PAT members delivered a strong message to the School Board last week that the dysfunction in PPS has gone on long enough. BIG THANKS to Sarah Brown, Greg Burrill, and Francisca Alvarez for sharing powerful stories of what PPS cuts mean to educators and students. You can watch their comments on the PAT YouTube channel.
In my own testimony, I made it clear that if PPS wants to fix the very real problems in our District, administrators and Board members need to take off their rose-colored glasses and start listening to frontline educators.
PPS Leadership in Denial
District leaders need to trust our professional judgment, and make sure we have the tools, trainings, and time we need to teach our students. We have not felt support this year, and not just because we’re well into our second school year without a contract.
PPS started the school year with cuts, with larger class sizes, with less administrative support, and with more work expected from each educator! Instead of acknowledging this and stepping in to resolve these issues, we have been met with denial that the problem even exists.
The enormous disconnect between what District officials say is happening in PPS, and what we see every day in our buildings is incredibly demoralizing, and it’s a barrier to helping our students succeed.
Oregon has the nation’s third worst class sizes, but we are told we can’t talk about class size at the bargaining table. Why? Not only are District officials refusing to address a key aspect of our workload, they are also missing the discrepancies and inequities that exist across PPS when you start looking beyond the already unacceptable averages.
Problems such as putting too many programs in one building or overloading certain educators leads to outrageous situations. For example, one PE teacher at Peninsula is being forced to teach two classes at the same time. Does having fifty 1st graders in one PE class really count as offering PE?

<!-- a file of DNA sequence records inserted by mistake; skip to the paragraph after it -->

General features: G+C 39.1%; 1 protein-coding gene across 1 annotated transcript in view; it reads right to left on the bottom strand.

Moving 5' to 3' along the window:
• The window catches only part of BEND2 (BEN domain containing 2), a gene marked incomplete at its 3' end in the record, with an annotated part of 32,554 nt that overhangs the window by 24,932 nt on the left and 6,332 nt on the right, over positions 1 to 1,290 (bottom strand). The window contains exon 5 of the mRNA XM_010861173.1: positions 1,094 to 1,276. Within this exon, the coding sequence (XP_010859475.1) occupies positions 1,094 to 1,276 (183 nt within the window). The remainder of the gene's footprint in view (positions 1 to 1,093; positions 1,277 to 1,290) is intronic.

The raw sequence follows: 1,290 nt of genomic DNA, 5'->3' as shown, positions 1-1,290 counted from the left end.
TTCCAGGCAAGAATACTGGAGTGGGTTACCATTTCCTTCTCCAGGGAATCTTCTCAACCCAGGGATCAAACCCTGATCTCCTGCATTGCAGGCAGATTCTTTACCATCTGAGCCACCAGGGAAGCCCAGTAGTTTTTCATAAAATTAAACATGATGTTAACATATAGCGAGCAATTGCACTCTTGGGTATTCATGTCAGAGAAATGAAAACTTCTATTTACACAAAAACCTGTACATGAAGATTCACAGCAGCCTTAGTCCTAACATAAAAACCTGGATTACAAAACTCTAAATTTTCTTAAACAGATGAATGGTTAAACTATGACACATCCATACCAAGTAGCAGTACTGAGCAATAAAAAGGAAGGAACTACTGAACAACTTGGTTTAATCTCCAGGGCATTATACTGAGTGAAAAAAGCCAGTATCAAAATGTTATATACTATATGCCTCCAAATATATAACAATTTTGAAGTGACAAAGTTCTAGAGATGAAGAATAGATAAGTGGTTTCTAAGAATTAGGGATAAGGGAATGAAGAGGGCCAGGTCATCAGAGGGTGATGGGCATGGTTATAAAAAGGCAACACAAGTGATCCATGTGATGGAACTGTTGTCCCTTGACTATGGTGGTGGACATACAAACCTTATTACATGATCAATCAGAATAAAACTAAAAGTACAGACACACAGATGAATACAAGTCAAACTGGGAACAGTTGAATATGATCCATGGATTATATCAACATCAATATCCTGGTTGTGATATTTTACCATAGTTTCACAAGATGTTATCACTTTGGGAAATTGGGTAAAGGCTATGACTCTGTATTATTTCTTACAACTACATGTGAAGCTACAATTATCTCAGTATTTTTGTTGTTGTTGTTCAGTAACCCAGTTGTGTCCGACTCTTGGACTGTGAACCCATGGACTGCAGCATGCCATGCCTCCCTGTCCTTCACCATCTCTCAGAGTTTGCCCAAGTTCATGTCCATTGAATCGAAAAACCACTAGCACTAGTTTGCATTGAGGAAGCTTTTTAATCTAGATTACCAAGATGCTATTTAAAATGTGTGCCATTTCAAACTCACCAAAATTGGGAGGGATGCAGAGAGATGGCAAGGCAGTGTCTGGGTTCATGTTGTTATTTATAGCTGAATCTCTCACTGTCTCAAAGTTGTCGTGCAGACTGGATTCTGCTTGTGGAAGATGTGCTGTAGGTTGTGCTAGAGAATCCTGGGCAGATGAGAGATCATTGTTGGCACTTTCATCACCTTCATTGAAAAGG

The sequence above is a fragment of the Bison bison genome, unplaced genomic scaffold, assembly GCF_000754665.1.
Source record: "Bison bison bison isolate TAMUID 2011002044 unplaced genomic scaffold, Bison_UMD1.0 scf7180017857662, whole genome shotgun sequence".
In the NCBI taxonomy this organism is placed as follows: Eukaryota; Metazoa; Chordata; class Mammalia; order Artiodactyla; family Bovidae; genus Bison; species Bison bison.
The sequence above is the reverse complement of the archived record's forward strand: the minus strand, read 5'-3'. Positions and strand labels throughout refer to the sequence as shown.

As Sarah Brown told the Board, she sees 1,018 students every eight days, splitting her time between two elementary schools. Is that the kind of quality student engagement we’re trying to foster?
And as Francisca Alvarez illustrated so vividly, our dual language instructors need curricula in the language they’re teaching, and when the District hasn’t provided it they’ve been filling the gaps, translating materials as well as instructing their students. Rather than providing workload relief, the District has been denying that the problem even exists.
Special Education Suffering
Since the beginning of the school year, special educators have been telling the District that their caseloads are too high. They don’t have the support they need to serve our most vulnerable students—whether it’s additional para-educators to provide critical one-on-one attention or more time to work through their extreme caseloads.
Over and over we’ve seen this problem ripple across entire schools. Classroom teachers struggle with a shortage of support staff, and other resource people like counselors or reading specialists are pulled away from their own cases to help address the most urgent special education needs.
It’s long past time for the District to listen to educators on the front lines, and start working with us to solve these problems so we can serve our students.
A key starting point is settling a fair contract.